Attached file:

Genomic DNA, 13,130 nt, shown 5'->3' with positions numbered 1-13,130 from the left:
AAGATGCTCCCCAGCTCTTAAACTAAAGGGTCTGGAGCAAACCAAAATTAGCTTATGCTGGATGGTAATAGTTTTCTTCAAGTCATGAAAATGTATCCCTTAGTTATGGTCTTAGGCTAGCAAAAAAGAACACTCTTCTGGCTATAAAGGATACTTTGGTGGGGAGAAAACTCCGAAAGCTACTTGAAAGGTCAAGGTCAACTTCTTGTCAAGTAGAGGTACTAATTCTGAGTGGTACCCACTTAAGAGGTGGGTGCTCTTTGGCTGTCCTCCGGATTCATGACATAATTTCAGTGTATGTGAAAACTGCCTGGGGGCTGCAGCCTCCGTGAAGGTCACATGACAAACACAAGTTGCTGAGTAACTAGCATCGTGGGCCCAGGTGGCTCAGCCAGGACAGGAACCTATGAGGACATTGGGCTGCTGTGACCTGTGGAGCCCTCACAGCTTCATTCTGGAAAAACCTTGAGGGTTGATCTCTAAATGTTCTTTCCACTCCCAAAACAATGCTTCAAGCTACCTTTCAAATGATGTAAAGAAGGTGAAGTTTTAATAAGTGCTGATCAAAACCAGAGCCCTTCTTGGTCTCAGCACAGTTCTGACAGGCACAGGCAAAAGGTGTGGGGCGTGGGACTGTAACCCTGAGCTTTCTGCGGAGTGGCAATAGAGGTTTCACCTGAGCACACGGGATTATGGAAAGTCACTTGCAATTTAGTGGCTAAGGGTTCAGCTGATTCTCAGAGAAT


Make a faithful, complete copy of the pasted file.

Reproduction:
Genomic DNA, 13,130 nt, shown 5'->3' with positions numbered 1-13,130 from the left:
AAGATGCTCCCCAGCTCTTAAACTAAAGGGTCTGGAGCAAACCAAAATTAGCTTATGCTGGATGGTAATAGTTTTCTTCAAGTCATGAAAATGTATCCCTTAGTTATGGTCTTAGGCTAGCAAAAAAGAACACTCTTCTGGCTATAAAGGATACTTTGGTGGGGAGAAAACTCCGAAAGCTACTTGAAAGGTCAAGGTCAACTTCTTGTCAAGTAGAGGTACTAATTCTGAGTGGTACCCACTTAAGAGGTGGGTGCTCTTTGGCTGTCCTCCGGATTCATGACATAATTTCAGTGTATGTGAAAACTGCCTGGGGGCTGCAGCCTCCGTGAAGGTCACATGACAAACACAAGTTGCTGAGTAACTAGCATCGTGGGCCCAGGTGGCTCAGCCAGGACAGGAACCTATGAGGACATTGGGCTGCTGTGACCTGTGGAGCCCTCACAGCTTCATTCTGGAAAAACCTTGAGGGTTGATCTCTAAATGTTCTTTCCACTCCCAAAACAATGCTTCAAGCTACCTTTCAAATGATGTAAAGAAGGTGAAGTTTTAATAAGTGCTGATCAAAACCAGAGCCCTTCTTGGTCTCAGCACAGTTCTGACAGGCACAGGCAAAAGGTGTGGGGCGTGGGACTGTAACCCTGAGCTTTCTGCGGAGTGGCAATAGAGGTTTCACCTGAGCACACGGGATTATGGAAAGTCACTTGCAATTTAGTGGCTAAGGGTTCAGCTGATTCTCAGAGAAT